Ivanka Trump's new self-help book is full of inspirational quotes and stories intended for the working woman — but some of her sources of inspiration now have advice of their own to offer the first daughter.
Trump's book "Women Who Work: Rewriting the Rules for Success" quotes or references a variety of entrepreneurs, activists, and other leaders in their fields.
But some of those role models have come forward since the book's release on Tuesday to criticize Trump and tell her to use her powerful position wisely.
For instance, Trump included a quote from famed anthropologist Jane Goodall reading, "What you do makes a difference, and you have to decide what kind of difference you want to make."
Goodall said the first daughter should take her words to heart.
"I understand that Ms. Trump has used one of my quotes in her forthcoming book," Goodall said in a statement to NBC News on Thursday. "I was not aware of this, and have not spoken with her, but I sincerely hope she will take the full import of my words to heart.
"She is in a position to do much good or terrible harm," Goodall said, adding that President Donald Trump's administration had already "jeopardized" the environment.
"I hope that Ms. Trump will stand with us to value and cherish our natural world and protect this planet for future generations," she said.
Representatives for Ivanka Trump did not immediately respond to NBC News request for comment on Thursday, but previously told CNNMoney that her book was not meant to be political.
"Ivanka has always believed that no one person or party has a monopoly on good ideas. When she was writing this book, she included quotes from many different thought leaders who've inspired Ivanka and helped inform her viewpoints over the years," the representatives told the cable network in a statement.
And Reshma Saujani, the founder of the nonprofit Girls Who Code, took to Twitter on Tuesday to criticize her inclusion in the book.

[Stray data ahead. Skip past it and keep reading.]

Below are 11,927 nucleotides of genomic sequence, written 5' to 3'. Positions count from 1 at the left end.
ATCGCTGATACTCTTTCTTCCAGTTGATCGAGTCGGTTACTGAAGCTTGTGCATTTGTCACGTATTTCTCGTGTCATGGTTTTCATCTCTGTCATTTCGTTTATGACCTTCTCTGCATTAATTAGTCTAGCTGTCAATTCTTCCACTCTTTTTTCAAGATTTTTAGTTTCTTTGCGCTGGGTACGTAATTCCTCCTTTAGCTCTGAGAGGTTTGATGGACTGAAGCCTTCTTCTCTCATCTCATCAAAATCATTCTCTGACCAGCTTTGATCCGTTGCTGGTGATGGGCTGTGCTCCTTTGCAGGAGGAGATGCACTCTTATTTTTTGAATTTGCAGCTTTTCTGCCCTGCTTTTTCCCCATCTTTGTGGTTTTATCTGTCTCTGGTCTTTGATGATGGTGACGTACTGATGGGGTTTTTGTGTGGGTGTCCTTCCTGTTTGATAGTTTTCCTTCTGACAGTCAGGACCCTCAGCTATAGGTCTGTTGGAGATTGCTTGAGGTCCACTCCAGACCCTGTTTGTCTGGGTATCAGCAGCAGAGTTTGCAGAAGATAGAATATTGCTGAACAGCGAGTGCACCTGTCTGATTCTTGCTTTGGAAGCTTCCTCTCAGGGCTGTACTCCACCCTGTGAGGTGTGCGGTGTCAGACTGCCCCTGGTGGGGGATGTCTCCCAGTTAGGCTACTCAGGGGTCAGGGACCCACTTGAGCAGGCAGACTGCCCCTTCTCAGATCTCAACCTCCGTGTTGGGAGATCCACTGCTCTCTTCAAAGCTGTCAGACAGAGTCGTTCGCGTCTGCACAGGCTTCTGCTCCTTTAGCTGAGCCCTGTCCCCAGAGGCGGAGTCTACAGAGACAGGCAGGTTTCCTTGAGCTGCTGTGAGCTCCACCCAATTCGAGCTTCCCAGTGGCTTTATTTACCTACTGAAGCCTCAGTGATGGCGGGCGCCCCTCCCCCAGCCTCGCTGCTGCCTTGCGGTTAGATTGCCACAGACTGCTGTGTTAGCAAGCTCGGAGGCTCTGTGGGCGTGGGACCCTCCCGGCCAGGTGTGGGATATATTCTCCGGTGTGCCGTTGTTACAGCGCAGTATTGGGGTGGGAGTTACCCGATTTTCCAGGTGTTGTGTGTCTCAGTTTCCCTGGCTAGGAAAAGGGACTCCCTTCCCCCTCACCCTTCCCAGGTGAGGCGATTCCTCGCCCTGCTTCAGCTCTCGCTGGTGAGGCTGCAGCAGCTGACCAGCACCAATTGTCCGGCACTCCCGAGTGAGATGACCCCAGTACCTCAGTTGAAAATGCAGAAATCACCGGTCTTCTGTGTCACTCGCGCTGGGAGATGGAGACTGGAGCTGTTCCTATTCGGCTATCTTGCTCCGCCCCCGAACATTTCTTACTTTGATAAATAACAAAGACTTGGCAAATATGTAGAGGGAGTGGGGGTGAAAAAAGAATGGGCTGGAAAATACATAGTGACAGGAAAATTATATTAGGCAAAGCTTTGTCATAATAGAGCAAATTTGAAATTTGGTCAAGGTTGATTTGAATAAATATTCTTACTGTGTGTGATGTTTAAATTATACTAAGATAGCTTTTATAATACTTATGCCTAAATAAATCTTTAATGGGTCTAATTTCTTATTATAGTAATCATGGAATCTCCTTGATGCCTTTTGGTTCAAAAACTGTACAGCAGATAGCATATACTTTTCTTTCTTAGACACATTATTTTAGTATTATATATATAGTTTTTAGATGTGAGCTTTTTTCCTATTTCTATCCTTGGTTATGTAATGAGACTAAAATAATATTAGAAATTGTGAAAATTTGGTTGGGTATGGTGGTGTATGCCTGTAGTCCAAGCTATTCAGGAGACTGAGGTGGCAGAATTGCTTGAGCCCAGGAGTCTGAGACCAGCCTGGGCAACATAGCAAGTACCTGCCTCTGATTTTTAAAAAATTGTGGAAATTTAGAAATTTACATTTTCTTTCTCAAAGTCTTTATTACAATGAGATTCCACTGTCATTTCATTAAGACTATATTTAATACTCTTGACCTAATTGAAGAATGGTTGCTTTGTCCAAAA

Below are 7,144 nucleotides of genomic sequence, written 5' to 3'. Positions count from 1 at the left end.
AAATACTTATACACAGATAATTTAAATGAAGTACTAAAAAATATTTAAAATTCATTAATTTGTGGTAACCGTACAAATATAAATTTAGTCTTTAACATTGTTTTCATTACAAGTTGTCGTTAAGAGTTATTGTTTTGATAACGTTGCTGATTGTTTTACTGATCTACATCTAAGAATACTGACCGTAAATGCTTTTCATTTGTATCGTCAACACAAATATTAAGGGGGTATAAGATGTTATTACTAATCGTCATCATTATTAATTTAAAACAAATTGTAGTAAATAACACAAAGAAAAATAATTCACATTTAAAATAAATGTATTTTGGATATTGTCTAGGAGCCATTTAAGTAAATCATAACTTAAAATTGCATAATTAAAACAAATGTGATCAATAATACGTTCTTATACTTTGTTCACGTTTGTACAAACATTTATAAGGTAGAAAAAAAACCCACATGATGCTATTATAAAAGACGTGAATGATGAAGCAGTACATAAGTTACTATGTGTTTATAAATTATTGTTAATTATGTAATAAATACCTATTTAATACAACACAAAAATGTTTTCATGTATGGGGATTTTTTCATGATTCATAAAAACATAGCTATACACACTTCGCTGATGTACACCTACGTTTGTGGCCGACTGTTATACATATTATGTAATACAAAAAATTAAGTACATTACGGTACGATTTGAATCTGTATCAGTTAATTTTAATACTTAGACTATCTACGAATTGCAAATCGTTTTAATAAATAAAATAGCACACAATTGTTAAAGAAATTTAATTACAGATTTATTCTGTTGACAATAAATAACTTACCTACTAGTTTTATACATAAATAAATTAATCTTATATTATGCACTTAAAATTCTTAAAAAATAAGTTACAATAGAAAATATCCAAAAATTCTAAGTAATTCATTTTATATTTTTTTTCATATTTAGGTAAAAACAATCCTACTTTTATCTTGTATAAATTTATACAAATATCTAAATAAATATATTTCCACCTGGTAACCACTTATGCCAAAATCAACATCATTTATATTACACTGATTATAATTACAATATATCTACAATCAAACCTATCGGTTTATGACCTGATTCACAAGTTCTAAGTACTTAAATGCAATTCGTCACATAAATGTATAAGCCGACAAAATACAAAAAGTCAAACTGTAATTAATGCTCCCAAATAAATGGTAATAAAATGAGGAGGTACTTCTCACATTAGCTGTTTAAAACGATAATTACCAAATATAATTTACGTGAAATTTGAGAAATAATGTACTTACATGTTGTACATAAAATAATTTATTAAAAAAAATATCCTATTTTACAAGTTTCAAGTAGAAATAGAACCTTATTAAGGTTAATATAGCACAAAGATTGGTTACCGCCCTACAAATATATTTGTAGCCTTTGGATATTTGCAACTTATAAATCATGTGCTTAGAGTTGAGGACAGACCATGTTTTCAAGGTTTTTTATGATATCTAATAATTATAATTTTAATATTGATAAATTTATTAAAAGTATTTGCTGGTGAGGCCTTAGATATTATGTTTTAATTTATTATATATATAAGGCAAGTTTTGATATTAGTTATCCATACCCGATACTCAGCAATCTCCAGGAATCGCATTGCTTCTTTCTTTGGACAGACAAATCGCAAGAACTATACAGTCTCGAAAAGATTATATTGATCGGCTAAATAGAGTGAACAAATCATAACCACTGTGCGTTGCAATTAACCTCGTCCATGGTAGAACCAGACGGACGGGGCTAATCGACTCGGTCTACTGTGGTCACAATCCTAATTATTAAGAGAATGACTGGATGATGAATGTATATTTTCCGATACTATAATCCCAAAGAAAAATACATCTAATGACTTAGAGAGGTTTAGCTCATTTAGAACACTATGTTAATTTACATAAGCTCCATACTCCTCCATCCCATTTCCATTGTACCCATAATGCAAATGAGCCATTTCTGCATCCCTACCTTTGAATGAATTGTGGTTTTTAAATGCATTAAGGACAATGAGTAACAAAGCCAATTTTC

".@ivankatrump don't use my story in #WomenWhoWork unless you are going to stop being #complicit #askivanka," Saujani posted. A Girls Who Code spokeswoman told NBC News Saujani did not have any additional comment on Thursday.
Saujani, whose nonprofit provides free after-school and summer programs to teach girls computer coding, was referenced in the book for having "personally witnessed the gender gap in computing classes" and setting out to change it.
Saujani also called out President Donald Trump on Twitter on Monday for discontinuing Michelle Obama's signature education program, "Let Girls Learn."
Pulitzer-prize winning author Junot Diaz was referenced in Trump's book for his quote, "colleagues are a wonderful thing — but mentors, that's where the real work gets done."
Diaz told NBC News on Thursday he wished Trump would have gone with a different comment.
"I would have preferred if she quoted me on the need to fight white supremacy and the vile anti-immigrant racism her father stirred up," he said.
And Umber Ahmad, a banker turned baker who was quoted in Trump's book, told the New York Times she was uneasy about her inclusion in it and "the only test is whether she is able to achieve something other than personal gain."
Meanwhile, Trump's book also cites a variety of other vocal critics of her father, or supporters of former Democratic candidate Hillary Clinton's failed presidential campaign.
Those include chief operating officer of Facebook Sheryl Sandberg, Oprah Winfrey, Pulitzer-prize winning author Junot Diaz, actresses Mindy Kaling and Cynthia Nixon, Warren Buffet, Colin Powell, Virgin CEO Richard Branson and Deepak Chopra.
The first daughter was also criticized for using a quote from acclaimed author Toni Morrison, which was originally about the psychological toll of slavery, for a chapter on time management.
Trump uses the quote "Bit by bit... she had claimed herself. Freeing yourself was one thing, claiming ownership of that freed self was another," along with the hashtag #ITWISEWORDS to begin a chapter about boosting productivity.
But the quote comes from Morrison's Pulitzer-prize winning novel "Beloved," which tells the story of a an escaped slave who kills one of her own children rather than have her be recaptured. A few pages later, Trump writes, "Are you a slave to your time or the master of it?"
Inclusion of the quote sparked a backlash on social media and from the hosts of "The View."